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Identification and characterization of amphibian SLC26A5 using RNA-Seq



Prestin (SLC26A5) is responsible for acute sensitivity and frequency selectivity in the vertebrate auditory system. Limited knowledge of prestin is from experiments using site-directed mutagenesis or domain-swapping techniques after the amino acid residues were identified by comparing the sequence of prestin to those of its paralogs and orthologs. Frog prestin is the only representative in amphibian lineage and the studies of it were quite rare with only one species identified.


Here we report a new coding sequence of SLC26A5 for a frog species, Rana catesbeiana (the American bullfrog). In our study, the SLC26A5 gene of Rana has been mapped, sequenced and cloned successively using RNA-Seq. We measured the nonlinear capacitance (NLC) of prestin both in the hair cells of Rana’s inner ear and HEK293T cells transfected with this new coding gene. HEK293T cells expressing Rana prestin showed electrophysiological features similar to that of hair cells from its inner ear. Comparative studies of zebrafish, chick, Rana and an ancient frog species showed that chick and zebrafish prestin lacked NLC. Ancient frog’s prestin was functionally different from Rana.


We mapped and sequenced the SLC26A5 of the Rana catesbeiana from its inner ear cDNA using RNA-Seq. The Rana SLC26A5 cDNA was 2292 bp long, encoding a polypeptide of 763 amino acid residues, with 40% identity to mammals. This new coding gene could encode a functionally active protein conferring NLC to both frog HCs and the mammalian cell line. While comparing to its orthologs, the amphibian prestin has been evolutionarily changing its function and becomes more advanced than avian and teleost prestin.


Prestin is localized in the lateral wall of outer hair cells (OHCs) and is a membrane-based motor protein that powers electromotility. Electromotility as a central mechanism in the mammalian inner ear is unique to the OHCs and absent in the inner hair cells (IHCs) [1]. This mechanical activity is believed to feed back into the vibration of the cochlear partition, thereby enhancing the mechanical stimulus of IHCs [2]. SLC26A5 inactivation in mammals resulted in a loss of OHC somatic motility in vitro and a 40–60 dB loss of cochlear sensitivity in vivo [1]. OHC electromotility has several salient features, and obtains its energy supply via changing membrane potential instead of ATP hydrolysis. Also, although internal Ca2+ levels modulate motility, the ions themselves do not participate in this activity. Moreover, this electromotility works in a cycle-by-cycle mode up to a frequency of at least 70 kHz, which is faster than any other biological force-generator [3, 4].

Prestin belongs to a large SLC26 transporter family and constitutes a relatively novel group of protein known as the sulfate permease family, whose members are present in bacteria, fungi, plants, and animals [5]. Amino acid sequence analyses have identified prestin as the fifth member (SLC26A5) of this distinct anion transporter family. Although most members transport different anion substrates across the epithelia, prestin is unique, functioning as a voltage-dependent motor protein. Prestin is composed of a transmembrane domain, as well as of a carboxy-terminal sulfate transporter and anti-sigma factor antagonist (STAS) domain [6]. The STAS domain is critical for intracellular trafficking and protein-protein interactions [7]. OHC electromotility is accompanied by charge movement, which is characterized by a bell-shaped nonlinear capacitance (NLC) [2, 8]. NLC is regarded as the electrical signature of electromotility, which provides an intuitive readout of OHC function.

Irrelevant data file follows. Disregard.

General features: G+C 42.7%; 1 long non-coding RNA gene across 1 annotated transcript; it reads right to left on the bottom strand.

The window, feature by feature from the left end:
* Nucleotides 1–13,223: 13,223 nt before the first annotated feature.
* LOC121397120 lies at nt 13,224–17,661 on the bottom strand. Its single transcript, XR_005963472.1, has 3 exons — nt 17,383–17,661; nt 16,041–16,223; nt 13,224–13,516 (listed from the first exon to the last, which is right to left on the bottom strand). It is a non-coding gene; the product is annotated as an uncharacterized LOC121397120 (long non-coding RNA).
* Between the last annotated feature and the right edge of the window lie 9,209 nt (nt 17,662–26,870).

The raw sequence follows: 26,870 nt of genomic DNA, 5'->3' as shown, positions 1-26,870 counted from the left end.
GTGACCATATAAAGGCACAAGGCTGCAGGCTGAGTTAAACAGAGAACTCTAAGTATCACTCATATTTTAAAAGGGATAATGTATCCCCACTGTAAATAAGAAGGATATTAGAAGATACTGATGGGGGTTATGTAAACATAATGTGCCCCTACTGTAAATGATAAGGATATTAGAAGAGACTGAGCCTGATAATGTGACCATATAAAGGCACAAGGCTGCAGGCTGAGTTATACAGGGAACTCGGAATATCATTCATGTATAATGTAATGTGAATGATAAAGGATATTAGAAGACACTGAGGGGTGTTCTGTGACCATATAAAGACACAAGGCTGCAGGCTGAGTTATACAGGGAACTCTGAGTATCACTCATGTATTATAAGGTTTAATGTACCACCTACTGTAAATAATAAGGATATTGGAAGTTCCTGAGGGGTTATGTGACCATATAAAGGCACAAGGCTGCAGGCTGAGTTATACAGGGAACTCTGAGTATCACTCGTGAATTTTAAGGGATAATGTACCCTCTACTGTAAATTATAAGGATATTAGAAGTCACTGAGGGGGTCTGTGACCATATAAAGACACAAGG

The unavailability of a prestin 3D structure signifies that most of our understanding of its mechanism is derived from experiments that use site-directed mutagenesis or domain-swapping techniques, after the amino acid residues were identified by comparing the prestin sequence to those of its paralogs and orthologs. Genome cloning of a wide range of species deduced the SLC26A5 amino acid sequences of more than 45 species [9,10,11,12]. Frog prestin is the only representative in amphibian lineage. The only study on frog prestin describes the prestin gene of Xenopus tropicalis (xPres) [13]. As an ancient frog species, xeno’s auditory organ is quite different from the modern frog. The present study aimed to map and sequence the SLC26A5 gene from a modern kind of frog species, Rana catesbeiana (rPres) via RNA sequencing (RNA-Seq) using cDNA from the frog’s inner ear. The high-throughput RNA-Seq technique, based on next-generation sequencing technology, has emerged as a useful tool for transcriptome analysis and for exploring unknown genes. RNA-Seq provides a significantly more precise measurement of transcripts than other methods and has been successfully used for gene discovery in various species [14, 15]. In order to determine if this new sequenced gene could encode a functionally active protein, we generated a stable cell line that expressed rPres. Using the whole-cell patch-clamp method, we observed that HEK293T cells expressing Rana prestin showed electrophysiological features similar to that of hair cells from its inner ear. Prestin functions of xeno and chick were also measured to conduct comparative study among non-mammalian species.


rPres gene identification

In this study, we used Trinity software for the de novo assembly of reads. In total, 94,937,050 reads were obtained from the transcriptomic datas of the Rana’s inner ears. After discarding the low quality reads, 92,356,656 clean reads were produced with Q30 > 93.02%. After assembly of the transcriptome, 70.9% clean reads were successfully mapped to the Rana transcriptome using the Hisat software [16, 17]. Gene annotation was performed via BLAST searches of the expressed transcripts (E-value ≤10− 5) against the Nr (NCBI non-redundant protein sequences), Nt (NCBI nucleotide sequences), and Pfam (protein family) databases [18, 19]. The accuracy of the assembled transcriptome sequence was tested by PCR.